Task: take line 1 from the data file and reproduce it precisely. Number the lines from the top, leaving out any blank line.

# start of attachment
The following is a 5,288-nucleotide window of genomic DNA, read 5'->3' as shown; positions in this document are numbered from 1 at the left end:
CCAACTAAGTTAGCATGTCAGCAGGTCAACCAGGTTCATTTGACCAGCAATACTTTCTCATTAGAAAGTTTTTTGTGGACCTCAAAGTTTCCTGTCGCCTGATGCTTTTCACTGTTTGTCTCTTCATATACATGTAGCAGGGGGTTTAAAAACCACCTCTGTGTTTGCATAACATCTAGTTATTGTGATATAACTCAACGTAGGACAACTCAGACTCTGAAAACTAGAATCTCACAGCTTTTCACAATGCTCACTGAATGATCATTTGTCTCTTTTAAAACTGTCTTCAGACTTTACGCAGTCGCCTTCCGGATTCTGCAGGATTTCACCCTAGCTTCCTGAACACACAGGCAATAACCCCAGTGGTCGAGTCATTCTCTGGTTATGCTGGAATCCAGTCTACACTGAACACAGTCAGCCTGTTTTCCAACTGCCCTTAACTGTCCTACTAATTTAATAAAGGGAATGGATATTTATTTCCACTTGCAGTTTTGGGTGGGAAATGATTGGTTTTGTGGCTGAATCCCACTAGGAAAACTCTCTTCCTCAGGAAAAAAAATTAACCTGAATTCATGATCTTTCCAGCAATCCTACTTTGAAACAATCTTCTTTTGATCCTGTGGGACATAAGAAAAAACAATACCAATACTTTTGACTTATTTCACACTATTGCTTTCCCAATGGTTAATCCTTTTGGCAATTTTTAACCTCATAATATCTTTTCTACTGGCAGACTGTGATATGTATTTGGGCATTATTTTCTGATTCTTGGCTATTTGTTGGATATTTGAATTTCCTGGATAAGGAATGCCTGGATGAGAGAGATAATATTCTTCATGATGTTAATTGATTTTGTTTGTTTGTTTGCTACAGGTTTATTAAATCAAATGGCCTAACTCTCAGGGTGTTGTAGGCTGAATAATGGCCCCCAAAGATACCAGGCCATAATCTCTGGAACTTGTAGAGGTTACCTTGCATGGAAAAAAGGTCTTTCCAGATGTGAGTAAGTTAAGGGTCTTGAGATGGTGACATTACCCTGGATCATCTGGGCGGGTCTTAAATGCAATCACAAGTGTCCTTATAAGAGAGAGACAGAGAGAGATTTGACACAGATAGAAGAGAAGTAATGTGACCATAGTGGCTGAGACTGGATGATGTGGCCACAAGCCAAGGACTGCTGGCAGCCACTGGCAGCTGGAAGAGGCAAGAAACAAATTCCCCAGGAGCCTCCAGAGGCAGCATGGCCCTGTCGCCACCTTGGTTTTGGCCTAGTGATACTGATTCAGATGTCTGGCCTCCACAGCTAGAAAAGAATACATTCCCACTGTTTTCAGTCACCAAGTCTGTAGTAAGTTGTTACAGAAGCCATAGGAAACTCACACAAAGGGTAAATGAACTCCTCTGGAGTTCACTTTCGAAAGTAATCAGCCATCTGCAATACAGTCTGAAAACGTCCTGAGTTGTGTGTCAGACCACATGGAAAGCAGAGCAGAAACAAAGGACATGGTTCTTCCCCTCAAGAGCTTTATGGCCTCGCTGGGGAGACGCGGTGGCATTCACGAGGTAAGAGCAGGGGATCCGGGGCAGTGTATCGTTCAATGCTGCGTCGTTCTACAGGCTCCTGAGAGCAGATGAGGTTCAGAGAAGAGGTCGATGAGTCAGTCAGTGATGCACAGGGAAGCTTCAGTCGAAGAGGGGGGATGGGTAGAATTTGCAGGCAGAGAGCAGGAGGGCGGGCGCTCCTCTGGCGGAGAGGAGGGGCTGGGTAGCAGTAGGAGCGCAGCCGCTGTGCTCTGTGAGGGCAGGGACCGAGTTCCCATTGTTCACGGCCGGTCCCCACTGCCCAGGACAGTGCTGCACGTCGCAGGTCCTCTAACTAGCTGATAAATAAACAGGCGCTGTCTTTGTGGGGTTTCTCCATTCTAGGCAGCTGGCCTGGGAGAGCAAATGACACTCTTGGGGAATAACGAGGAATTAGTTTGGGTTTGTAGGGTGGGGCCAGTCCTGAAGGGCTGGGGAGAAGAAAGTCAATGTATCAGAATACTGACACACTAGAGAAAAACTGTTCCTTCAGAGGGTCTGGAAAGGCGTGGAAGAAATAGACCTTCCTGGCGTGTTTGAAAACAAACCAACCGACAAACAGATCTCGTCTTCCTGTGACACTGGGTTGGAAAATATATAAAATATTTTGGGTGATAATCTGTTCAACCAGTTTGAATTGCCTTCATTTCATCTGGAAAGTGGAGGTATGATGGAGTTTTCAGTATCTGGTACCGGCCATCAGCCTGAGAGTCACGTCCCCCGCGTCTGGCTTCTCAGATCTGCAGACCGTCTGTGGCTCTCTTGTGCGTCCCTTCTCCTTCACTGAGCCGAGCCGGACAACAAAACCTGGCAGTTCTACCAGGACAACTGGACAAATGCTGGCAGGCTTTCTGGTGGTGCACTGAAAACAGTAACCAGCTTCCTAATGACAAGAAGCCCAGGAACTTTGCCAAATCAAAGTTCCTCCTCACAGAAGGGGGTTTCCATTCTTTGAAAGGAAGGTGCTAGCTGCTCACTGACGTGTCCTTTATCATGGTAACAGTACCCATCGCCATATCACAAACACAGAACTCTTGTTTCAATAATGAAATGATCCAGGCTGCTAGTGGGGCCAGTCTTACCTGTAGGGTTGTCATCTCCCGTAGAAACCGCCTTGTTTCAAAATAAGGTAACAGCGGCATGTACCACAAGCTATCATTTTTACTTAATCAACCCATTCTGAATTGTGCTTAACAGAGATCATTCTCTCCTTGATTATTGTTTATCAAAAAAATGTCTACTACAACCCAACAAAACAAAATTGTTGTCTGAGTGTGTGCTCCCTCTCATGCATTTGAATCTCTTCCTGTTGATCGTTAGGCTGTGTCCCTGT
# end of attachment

The following is a 5,288-nucleotide window of genomic DNA, read 5'->3' as shown; positions in this document are numbered from 1 at the left end: